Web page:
Welcome to Finance and Fury. How useful is investment theory when it comes to practically investing and calculating an expected return?

Lot of theory when it comes to investing – efficient frontiers, EMH – working out expected returns

In this episode – we will look at One aspect – CAPM – and look at Beta – see how well this can be used when selecting investing –

What Is the Capital Asset Pricing Model?

  1. The Capital Asset Pricing Model (CAPM) describes the relationship between the risk (volatility) of the market and expected returnfor an investment – used in the share market mainly –
    1. Foundation for theory that is used throughout finance for pricing securitiesthat have risk – volatility –  
  2. The formula – calculating the expected return is as follows:
    1. Expected return = RF + BETA X Risk Premium
    2. Risk free rate of return – Investors expect to be compensated for risk and the time value of money. The risk-free rate in the CAPM formula accounts for the time value of money.
    3. 10-year bond is normally the risk-free rate
  3. The other components of the CAPM formula look at the incentives for an investor taking on additional risk
    1. This is due to investments beta is then multiplied by the market risk premium
    2. Risk Premium = Expected return of market – RF
      1. the return expected from the market above the risk-free rate
      2. gives an investor the required return or discount rate they can use to find the value of an asset.
    3. But the big one is the Beta – The beta of a potential investment is a measure of how much risk the investment has when compared to the market –
    4. The aim of Beta is a measure of the volatility of a security or portfolio compared to the market as a whole and is meant to show if the investment has a chance to provide above market returns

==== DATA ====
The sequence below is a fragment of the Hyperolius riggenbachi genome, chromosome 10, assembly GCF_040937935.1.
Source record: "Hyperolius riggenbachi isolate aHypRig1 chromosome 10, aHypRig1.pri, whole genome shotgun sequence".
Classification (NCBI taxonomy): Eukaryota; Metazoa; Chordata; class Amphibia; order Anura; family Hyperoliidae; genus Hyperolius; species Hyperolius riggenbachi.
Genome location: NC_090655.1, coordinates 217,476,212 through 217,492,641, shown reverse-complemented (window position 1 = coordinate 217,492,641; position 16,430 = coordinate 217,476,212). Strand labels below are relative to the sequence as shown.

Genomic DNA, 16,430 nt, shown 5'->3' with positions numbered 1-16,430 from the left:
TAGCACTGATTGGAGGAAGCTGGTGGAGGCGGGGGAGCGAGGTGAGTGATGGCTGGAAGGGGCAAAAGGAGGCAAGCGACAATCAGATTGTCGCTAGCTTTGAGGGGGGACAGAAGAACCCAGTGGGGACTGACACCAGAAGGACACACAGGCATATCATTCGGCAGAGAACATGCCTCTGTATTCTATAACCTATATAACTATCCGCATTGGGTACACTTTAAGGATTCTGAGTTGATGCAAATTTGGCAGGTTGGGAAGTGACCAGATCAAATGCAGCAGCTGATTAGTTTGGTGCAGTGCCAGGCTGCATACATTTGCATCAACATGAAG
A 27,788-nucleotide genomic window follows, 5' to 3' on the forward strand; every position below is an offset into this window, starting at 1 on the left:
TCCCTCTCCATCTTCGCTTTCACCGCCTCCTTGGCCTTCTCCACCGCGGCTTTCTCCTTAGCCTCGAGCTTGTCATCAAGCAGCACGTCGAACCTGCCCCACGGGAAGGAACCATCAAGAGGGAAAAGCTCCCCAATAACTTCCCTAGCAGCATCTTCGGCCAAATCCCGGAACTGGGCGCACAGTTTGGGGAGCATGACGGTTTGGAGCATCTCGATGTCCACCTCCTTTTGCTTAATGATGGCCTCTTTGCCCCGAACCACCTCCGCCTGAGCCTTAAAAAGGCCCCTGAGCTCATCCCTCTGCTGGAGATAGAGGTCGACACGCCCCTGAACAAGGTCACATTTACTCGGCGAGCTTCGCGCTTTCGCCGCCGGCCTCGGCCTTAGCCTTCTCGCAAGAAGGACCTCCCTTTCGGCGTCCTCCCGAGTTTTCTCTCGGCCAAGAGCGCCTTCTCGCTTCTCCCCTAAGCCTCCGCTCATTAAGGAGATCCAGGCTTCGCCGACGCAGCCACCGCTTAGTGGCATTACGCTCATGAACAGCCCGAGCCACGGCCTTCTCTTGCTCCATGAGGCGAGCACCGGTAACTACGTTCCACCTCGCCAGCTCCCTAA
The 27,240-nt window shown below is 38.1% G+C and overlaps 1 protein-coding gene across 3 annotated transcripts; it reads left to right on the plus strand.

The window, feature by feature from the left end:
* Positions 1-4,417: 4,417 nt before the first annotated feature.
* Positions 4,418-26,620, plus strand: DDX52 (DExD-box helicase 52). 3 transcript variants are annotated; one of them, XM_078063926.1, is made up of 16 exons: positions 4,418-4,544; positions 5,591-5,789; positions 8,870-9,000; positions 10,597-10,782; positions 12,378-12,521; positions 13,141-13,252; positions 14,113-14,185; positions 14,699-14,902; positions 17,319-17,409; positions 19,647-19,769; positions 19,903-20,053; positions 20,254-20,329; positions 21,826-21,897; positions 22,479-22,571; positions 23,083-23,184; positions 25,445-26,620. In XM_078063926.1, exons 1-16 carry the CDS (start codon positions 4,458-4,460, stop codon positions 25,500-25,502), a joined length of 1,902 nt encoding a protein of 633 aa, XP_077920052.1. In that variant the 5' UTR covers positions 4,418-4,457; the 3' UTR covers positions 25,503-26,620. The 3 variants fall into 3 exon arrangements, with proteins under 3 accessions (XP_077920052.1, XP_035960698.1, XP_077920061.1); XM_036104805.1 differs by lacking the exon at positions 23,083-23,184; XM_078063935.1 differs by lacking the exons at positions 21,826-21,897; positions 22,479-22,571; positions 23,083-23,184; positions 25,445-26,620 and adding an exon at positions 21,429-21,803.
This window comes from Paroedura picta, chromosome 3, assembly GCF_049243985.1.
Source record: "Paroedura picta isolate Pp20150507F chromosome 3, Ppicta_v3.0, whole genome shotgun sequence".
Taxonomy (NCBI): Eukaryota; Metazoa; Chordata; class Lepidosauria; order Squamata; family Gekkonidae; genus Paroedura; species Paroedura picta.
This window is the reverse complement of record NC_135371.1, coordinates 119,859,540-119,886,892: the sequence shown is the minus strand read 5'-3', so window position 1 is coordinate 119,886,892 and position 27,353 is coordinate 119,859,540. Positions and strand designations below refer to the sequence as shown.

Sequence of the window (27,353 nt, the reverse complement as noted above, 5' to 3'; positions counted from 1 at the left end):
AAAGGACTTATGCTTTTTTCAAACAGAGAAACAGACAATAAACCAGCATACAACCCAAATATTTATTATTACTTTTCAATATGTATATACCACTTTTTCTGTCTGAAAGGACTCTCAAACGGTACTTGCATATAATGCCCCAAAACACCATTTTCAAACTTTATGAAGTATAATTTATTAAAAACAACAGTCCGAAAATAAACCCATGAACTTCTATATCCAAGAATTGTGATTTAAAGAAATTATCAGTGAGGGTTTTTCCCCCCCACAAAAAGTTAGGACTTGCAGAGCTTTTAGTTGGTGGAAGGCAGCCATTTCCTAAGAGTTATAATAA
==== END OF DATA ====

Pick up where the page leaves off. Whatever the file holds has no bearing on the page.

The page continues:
5. The value of Beta effectively describes the activity of a security’s returns as it responds to swings in the market.
      1. If a share is riskier than the market, it will have a beta greater than one. If a stock has a beta of less than one, the formula assumes it will reduce the risk of a portfolio – can be positive or negative
      2. Beta Value Equal to 1.0 – indicates that its price activity is strongly correlated with the market – could either be the index or a fund/investment that acts exactly like it – active fund that is a benchmark hugger –
  • Beta Value Less Than One – theoretically less volatile than the market – seen as less risky than high betas
  1. Beta Value Greater Than One – indicates that the investments price is theoretically more volatile than the market – for example – if a shares beta is 1.5 – assumed to be 50% more volatile than the market – indicates that adding this investment to a portfolio will increase the risk, but may also increase its expected return
  2. Can also have Negative Beta Value – Some stocks have negative betas. A beta of -1.0 means that the stock is inversely correlated to the market benchmark – inverse ETFsare designed to have negative betas – not great to have two assets with negative betas –
  1. Examples – RF 2%, market return is 8% – CAPM relies on assumptions – come back to this
    1. Beta of 1 = ER= 2%+1x(8%-2%) = 8%
    2. Beta Greater than 1 – 3 = ER= 2%+3x(8%-2%) = 20%
    3. Beta less than 1 – 0.5 = ER= 2%+0.5x(8%-2%) = 5%
    4. Beta of -1 = -4% p.a. ER
  2. RF asset is low at the moment – long term – say it was 5% – how does this change
    1. Beta of 1 = ER= 5%+1x(8%-5%) = 8%
    2. Beta Greater than 1 – 3 = ER= 5%+3x(8%-5%) = 14%
    3. Beta less than 1 – 0.5 = ER= 5%+0.5x(8%-5%) = 6.5%
    4. Beta of -1 = 2% p.a. ER
  3. As the RF asset increases – the beta starts to become less important –
  4. But Theory that over the long term – additional beta means more growth – Is it true?

Beta in Theory vs. Beta in Practice

  1. In theory – beta assumes that a shares returns are normally distributed from a statistical perspective – average returns over time – but financial markets are prone to large surprises – like what has just occurred – the returns have outliers – not normally distributed – so the ER relying on Beta doesn’t have a short term (or LT) ability to predict the expected return
  2. How well does this stack up in practice – Look at BETA of a few managed funds – and returns
    1. Four funds to look at – compare Betas, the calculated ER, the actual 10y return





















  1. Large Cap – benchmark unaware
  2. Large cap – geared – Beta of 2.02
  • Large Cap – active growth – 0.95